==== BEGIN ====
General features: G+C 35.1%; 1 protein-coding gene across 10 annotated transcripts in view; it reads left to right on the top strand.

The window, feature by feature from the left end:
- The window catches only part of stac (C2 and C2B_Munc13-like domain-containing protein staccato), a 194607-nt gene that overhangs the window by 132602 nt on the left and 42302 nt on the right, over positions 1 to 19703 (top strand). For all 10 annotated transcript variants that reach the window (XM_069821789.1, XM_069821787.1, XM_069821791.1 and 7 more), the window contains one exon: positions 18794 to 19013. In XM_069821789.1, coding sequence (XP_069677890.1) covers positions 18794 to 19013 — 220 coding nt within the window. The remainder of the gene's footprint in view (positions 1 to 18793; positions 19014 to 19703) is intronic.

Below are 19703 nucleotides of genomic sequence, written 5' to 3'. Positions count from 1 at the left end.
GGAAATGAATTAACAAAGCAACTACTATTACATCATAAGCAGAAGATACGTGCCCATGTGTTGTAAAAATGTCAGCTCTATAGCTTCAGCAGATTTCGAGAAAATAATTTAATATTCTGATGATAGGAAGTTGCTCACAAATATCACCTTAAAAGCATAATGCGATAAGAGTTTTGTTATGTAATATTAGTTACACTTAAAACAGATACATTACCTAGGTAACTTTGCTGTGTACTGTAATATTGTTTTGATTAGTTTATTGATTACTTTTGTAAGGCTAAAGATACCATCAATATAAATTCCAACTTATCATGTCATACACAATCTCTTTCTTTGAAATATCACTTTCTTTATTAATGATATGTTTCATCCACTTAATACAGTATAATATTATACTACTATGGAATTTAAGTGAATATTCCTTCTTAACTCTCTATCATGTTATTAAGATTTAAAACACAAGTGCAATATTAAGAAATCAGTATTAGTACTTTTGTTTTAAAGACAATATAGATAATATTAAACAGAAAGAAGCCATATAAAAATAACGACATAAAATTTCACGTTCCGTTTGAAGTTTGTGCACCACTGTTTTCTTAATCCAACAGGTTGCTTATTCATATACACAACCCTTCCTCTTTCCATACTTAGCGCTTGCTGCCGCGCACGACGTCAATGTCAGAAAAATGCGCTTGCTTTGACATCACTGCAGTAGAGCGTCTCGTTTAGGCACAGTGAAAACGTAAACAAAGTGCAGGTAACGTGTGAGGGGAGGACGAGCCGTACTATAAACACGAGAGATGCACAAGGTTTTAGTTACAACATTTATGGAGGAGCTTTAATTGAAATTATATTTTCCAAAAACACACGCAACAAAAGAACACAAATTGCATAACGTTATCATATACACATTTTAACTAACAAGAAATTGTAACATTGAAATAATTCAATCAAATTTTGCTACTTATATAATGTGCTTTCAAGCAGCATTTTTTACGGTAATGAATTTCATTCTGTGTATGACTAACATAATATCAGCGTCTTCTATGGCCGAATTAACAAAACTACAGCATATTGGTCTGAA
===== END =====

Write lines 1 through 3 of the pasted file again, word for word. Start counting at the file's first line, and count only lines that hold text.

General features: G+C 35.1%; 1 protein-coding gene across 10 annotated transcripts in view; it reads left to right on the top strand.

The window, feature by feature from the left end:
- The window catches only part of stac (C2 and C2B_Munc13-like domain-containing protein staccato), a 194607-nt gene that overhangs the window by 132602 nt on the left and 42302 nt on the right, over positions 1 to 19703 (top strand). For all 10 annotated transcript variants that reach the window (XM_069821789.1, XM_069821787.1, XM_069821791.1 and 7 more), the window contains one exon: positions 18794 to 19013. In XM_069821789.1, coding sequence (XP_069677890.1) covers positions 18794 to 19013 — 220 coding nt within the window. The remainder of the gene's footprint in view (positions 1 to 18793; positions 19014 to 19703) is intronic.